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  1. Cerebral Organoids and Consciousness: How Far Are We Willing to Go?Andrea Lavazza & Marcello Massimini - 2018 - Journal of Medical Ethics 44 (9):613-614.
    In his interesting commentary, Joshua Shepherd raises two points—one related to epistemology, the other to ethics—about our article on human cerebral organoids.1 2 From the epistemological standpoint, he calls into question the need for a theory of consciousness. A theory of consciousness, for him, is not necessary because of the lack of consensus about the very nature of consciousness. Shepherd suggests that ‘given widespread disagreement, applying a theory of consciousness may not be helpful when attempting to diagnose the presence of (...)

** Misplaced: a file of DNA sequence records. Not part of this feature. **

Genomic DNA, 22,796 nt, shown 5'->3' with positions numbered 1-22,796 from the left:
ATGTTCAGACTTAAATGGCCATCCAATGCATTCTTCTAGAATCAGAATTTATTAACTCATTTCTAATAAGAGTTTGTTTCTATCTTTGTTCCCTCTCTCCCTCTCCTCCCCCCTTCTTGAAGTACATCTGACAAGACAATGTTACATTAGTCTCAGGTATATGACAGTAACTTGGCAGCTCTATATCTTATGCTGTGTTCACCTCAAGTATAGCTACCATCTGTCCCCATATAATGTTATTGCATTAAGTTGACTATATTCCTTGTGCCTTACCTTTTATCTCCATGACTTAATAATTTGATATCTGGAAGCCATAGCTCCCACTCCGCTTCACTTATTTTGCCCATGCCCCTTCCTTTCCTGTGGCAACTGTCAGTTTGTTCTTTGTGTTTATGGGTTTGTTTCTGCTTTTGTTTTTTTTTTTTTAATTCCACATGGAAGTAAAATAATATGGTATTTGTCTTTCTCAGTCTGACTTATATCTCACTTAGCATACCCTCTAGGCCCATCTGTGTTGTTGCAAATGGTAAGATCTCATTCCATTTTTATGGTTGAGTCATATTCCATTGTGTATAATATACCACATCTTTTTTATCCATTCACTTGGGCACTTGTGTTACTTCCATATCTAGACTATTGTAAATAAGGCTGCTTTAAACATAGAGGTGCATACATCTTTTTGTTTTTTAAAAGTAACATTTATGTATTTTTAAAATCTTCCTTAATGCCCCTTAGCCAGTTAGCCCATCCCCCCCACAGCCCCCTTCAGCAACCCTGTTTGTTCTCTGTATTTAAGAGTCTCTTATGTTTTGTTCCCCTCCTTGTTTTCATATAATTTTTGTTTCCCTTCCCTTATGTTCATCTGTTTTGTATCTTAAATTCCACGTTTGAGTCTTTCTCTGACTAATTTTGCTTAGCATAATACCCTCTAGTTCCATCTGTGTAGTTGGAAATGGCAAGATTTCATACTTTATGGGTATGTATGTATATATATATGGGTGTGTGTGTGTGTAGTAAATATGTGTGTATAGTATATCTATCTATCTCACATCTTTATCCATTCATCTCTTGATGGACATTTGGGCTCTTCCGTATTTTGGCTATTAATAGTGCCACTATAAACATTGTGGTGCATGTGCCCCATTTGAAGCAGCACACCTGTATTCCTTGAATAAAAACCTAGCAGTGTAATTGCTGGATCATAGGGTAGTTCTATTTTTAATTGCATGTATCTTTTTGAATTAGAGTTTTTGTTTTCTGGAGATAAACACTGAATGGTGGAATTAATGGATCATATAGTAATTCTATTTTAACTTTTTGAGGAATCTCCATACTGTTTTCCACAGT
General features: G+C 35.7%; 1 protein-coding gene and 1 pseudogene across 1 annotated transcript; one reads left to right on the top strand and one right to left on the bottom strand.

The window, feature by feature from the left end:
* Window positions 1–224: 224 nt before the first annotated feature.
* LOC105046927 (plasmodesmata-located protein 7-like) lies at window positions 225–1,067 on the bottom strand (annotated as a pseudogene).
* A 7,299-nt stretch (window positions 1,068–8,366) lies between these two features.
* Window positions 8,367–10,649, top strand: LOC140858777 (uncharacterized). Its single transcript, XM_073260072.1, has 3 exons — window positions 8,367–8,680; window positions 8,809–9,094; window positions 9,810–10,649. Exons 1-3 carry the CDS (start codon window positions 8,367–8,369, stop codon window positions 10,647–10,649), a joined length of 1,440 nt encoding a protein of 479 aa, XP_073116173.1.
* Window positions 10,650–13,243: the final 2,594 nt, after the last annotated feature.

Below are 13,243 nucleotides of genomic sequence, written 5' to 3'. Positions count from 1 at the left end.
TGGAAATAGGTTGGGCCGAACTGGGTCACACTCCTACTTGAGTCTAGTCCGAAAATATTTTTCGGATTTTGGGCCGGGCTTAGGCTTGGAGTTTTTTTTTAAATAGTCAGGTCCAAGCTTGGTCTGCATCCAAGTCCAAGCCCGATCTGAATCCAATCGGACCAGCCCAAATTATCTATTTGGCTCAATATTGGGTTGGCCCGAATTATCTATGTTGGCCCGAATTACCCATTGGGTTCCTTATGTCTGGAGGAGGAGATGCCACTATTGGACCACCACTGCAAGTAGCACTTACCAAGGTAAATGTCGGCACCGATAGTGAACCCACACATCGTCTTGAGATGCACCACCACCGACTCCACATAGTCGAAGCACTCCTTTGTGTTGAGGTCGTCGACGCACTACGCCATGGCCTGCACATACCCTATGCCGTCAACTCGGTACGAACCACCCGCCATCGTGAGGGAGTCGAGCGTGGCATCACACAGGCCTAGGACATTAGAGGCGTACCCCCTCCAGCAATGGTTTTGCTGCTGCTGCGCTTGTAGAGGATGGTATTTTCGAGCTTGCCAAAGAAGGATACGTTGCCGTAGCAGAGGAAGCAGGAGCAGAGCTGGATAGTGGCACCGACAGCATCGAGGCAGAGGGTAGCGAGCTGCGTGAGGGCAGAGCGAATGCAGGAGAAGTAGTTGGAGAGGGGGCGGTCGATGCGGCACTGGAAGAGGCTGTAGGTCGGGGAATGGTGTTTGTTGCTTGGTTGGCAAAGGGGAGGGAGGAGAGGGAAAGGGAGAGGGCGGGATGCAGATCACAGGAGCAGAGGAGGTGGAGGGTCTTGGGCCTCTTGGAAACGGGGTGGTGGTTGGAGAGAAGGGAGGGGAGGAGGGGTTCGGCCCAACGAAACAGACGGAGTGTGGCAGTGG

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  • Ethical Issues Regarding Consciousness in Cerebral Organoids.Joshua Shepherd - 2018 - Journal of Medical Ethics 44 (9):611-612.
    In this interesting paper, Lavazza and Massimini draw attention to a subset of the ethical issues surrounding the development and potential uses of cerebral organoids. This subset concerns the possibility that cerebral organoids may one day develop phenomenal consciousness, and thereby qualify as conscious subjects—that there may one day be something it is like to be an advanced cerebral organoid. This possibility may feel outlandish. But as Lavazza and Massimini demonstrate, the science of organoids is moving fast, and I agree (...)
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  • Re-Theorizing ‘Potential’ to Assess Nonhumans' Moral Significance: Humans' Duties to [Created] Sentient Beings.Robin Mackenzie - 2018 - American Journal of Bioethics Neuroscience 9 (1):18-20.
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